It’s noteworthy that the two states recently in the news for legalizing marijuana are also near the top of the ITIF New Economy list—Washington at third and Colorado at seventh. The same pattern holds when other social issues are considered: states proposing further restrictions on contraception or abortion, for instance, predominantly fall near the bottom of the New Economy rankings and their cities tend to have low high-tech densities.
Expanding on Graham’s argument about the connection between tolerance and liberalism, the scatter plot below compares ITIF’s New Economy Index with percentage voting Democratic in the last presidential election. You can see that many of the states that have a high ITIF rank on the vertical scale (lower values are better) voted by 50 percent or more (as measured on the horizontal scale) for the Democratic candidate in 2012. Those with a low percentage vote for the Democrat tend to be clustered toward the bottom of the ITF rankings. To compensate for personal connections between a state and one of the candidates, I used 2008 results for Utah and 2004 results for Hawaii. Statistically, the relationship is strong, explaining 44 percent of the variation and with a p-value under .0001.
A correlation coefficient of .66, however, still allows for considerable scatter. Unfortunately for Wisconsin, it scatters in the wrong direction, coming in 31st, rather than a predicted 22nd place if it was consistent to the model.
The Kauffmann results also find a similar pattern. Of the 25 metropolitan areas with highest high-tech startup density, 16 were in states that voted Democratic and 17 in counties that voted Democratic.
-An attractive lifestyle. Parks, bicycle trails, and other amenities are often derided as frivolities, to be funded only after more practical necessities are taken care of. The counter view is that these have become requirements of economic success by attracting the people with technical strengths. As Graham argues, talking about the sort of people who start, work in, or fund the companies in Silicon Valley, “they like well-preserved old neighborhoods instead of cookie-cutter suburbs, and locally-owned shops and restaurants instead of national chains….. they want to live somewhere with personality…. Most towns with personality are old, but they don’t have to be. Old towns have two advantages: they’re denser, because they were laid out before cars, and they’re more varied, because they were built one building at a time.”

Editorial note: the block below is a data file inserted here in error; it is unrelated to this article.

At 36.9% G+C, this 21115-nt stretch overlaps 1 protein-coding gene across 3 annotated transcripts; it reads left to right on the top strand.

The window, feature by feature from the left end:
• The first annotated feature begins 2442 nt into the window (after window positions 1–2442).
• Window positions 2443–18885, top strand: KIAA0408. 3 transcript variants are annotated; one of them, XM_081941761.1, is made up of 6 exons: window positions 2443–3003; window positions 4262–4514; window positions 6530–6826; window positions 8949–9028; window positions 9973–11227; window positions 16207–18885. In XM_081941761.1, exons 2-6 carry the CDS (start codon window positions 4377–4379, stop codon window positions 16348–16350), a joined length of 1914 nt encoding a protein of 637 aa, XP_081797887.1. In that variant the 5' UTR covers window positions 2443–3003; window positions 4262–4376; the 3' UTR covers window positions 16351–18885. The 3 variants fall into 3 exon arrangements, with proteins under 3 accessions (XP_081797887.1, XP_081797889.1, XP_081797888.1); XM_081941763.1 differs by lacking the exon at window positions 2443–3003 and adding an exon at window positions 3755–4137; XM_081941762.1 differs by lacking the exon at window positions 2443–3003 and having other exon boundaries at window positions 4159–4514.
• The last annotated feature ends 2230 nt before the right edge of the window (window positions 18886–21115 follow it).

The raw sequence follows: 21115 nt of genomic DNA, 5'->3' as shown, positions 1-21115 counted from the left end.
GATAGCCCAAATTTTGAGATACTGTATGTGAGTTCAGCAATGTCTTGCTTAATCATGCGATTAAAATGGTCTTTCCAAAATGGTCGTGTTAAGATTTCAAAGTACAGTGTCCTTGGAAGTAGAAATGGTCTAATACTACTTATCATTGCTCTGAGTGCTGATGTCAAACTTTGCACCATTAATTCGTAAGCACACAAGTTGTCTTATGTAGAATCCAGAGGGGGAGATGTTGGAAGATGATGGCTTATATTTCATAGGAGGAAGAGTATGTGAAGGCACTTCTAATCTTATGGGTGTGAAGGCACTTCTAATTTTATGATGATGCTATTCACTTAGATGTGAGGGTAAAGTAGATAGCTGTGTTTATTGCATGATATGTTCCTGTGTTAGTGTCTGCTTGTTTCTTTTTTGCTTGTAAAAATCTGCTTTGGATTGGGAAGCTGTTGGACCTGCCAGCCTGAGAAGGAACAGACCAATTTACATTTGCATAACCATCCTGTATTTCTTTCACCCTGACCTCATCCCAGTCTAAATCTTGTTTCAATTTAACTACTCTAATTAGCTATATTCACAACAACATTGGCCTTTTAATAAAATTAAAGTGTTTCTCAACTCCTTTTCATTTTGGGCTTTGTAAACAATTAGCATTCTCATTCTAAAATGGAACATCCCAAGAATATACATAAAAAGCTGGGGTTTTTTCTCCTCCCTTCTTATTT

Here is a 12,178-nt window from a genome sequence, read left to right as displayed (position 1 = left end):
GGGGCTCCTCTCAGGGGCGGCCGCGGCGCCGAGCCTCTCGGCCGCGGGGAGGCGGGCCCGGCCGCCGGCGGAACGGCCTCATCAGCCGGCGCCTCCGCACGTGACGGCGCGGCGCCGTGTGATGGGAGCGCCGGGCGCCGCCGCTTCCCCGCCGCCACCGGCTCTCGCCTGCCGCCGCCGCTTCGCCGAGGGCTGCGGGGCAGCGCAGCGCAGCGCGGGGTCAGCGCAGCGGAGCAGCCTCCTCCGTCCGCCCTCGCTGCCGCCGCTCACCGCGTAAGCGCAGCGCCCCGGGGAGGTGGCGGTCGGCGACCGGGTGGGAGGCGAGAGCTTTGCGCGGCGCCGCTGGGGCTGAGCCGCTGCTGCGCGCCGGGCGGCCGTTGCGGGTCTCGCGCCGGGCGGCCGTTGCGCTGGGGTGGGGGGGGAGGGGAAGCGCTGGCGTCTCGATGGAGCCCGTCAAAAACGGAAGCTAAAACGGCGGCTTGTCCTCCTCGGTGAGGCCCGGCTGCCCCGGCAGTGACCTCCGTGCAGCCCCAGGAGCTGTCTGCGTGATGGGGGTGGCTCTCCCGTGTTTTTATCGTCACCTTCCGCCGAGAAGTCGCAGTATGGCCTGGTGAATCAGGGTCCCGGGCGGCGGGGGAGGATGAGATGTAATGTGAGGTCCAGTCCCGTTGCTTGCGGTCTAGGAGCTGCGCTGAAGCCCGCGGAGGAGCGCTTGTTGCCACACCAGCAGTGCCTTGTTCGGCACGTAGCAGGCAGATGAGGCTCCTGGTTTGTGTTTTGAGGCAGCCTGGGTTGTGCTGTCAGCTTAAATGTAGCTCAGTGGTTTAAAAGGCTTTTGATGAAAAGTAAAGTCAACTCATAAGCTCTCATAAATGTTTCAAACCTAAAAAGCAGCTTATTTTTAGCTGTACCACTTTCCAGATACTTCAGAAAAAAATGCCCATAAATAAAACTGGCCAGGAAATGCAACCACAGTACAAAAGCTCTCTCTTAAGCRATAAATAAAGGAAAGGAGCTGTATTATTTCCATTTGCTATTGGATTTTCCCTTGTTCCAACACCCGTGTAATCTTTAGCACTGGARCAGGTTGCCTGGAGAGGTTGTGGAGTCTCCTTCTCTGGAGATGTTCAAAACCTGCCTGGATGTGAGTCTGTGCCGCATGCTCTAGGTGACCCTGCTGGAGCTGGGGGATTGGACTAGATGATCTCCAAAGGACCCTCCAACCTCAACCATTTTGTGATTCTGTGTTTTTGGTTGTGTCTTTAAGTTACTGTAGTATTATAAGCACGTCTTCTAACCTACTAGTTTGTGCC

Enterprises are becoming increasingly less dependent on proximity to raw materials and much more dependent on being in places where people want to live. Advocates of this model can point to the success of cities like Portland, famous—and much mocked—for emphasizing amenities like light rail and bicycle friendliness. Portland, in fact, was missing entirely from Kauffman’s 1990 list of the top 20 large cities for high-tech startup densities, but placed eleventh on the list for 2010. There is a strong statistical correlation between the League of American Bicyclists’ ranking of states for bicycle-friendliness and the ITIF New Economy rankings.
A recent report from the entrepreneurial-support organization Endeavour surveyed 150 founders of high-growth companies to see what they wanted in a city. The survey found that the entrepreneurs chose a city years before starting a company based on the quality of life and personal connections. Once the company was started in a city, it stayed put. The most important resource mentioned was a pool of talented employees. Only 5 percent mentioned low tax rates and 2 percent business-friendly regulations as reasons for starting businesses in a specific city.
A century ago Wisconsin prospered by building companies that were on the forefront of the technology of the time. Little of the state’s prosperity depended wooing companies here from other states, on branch plants and distribution centers attracted by low costs. So in some ways building a high-tech economy is returning to Wisconsin’s roots. With its progressive traditions, the state should be matching Minnesota, yet it is lagging behind. In future articles I plan to explore possible reasons why.